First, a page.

Format

Send to

Choose Destination
Am J Respir Cell Mol Biol. 2001 Jan;24(1):44-48.

Effects of prostaglandin E2 and cAMP elevating drugs on GM-CSF release by cultured human airway smooth muscle cells. Relevance to asthma therapy.

Author information

1
Thoracic Medicine and Cardiothoracic Surgery, National Heart and Lung Institute, London; Pharmacology Department, Dagenham Research Centre, Dagenham, Essex; and Unit of Critical Care Medicine, Royal Brompton Hospital, IC School of Medicine, London, UK.

Abstract

Human airway smooth muscle (HASM) cells release granulocyte macrophage-colony stimulating factor (GM-CSF) and express cyclooxygenase (COX)-2 (resulting in the release of prostaglandin [PG] E2) after stimulation with cytokines. Because COX-2 activity can regulate a number of inflammatory processes, we have assessed its effects, as well as those of agents that modulate cyclic adenosine monophosphate (cAMP), on GM-CSF release by HASM cells. Cells stimulated with a combination of proinflammatory cytokines (interleukin-1beta and tumor necrosis factor-alpha each at 10 ng/ml) for 24 h released significant amounts of PGE2 (measured by radioimmunoassay) and GM-CSF (measured by enzyme-linked immunosorbent assay). Indomethacin and other COX-1/COX-2 inhibitors caused concentration-dependent inhibitions of PGE2 concomitantly with increases in GM-CSF formation. Addition of exogenous PGE2 or the beta2-agonist fenoterol, which increase cAMP, to cytokine-treated HASM cells had no effect on GM-CSF release unless COX activity was first blocked with indomethacin. The type 4 phosphodiesterase inhibitors rolipram and SB 207499 both caused concentration-dependent reductions in GM-CSF production. Thus, when HASM cells are activated with cytokines they release PGE2, which acts as a "braking mechanism" to limit the coproduction of GM-CSF. Moreover, agents that elevate cAMP also reduce GM-CSF formation by these cells.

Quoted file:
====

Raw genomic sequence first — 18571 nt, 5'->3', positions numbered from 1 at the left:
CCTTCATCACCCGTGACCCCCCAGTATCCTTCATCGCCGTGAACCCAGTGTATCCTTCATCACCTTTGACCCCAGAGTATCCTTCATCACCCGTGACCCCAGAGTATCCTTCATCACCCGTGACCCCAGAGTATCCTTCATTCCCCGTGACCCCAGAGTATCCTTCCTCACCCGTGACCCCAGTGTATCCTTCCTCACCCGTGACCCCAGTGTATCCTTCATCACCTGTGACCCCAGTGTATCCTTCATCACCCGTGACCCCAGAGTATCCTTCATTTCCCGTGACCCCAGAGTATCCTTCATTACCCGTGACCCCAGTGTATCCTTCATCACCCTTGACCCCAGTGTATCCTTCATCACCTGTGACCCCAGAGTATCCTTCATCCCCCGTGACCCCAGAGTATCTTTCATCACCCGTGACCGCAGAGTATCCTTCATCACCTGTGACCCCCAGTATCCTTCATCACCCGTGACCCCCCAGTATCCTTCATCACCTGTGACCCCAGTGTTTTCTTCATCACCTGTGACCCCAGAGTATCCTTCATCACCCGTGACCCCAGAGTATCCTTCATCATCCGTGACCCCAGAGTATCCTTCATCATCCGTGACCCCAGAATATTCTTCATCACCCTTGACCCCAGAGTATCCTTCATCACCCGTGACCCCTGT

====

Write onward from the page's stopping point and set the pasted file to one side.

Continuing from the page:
PMID:
11152649
DOI:
10.1165/ajrcmb.24.1.4027
[Indexed for MEDLINE]

Supplemental Content

Full text links

Icon for Atypon
Loading ...
Support Center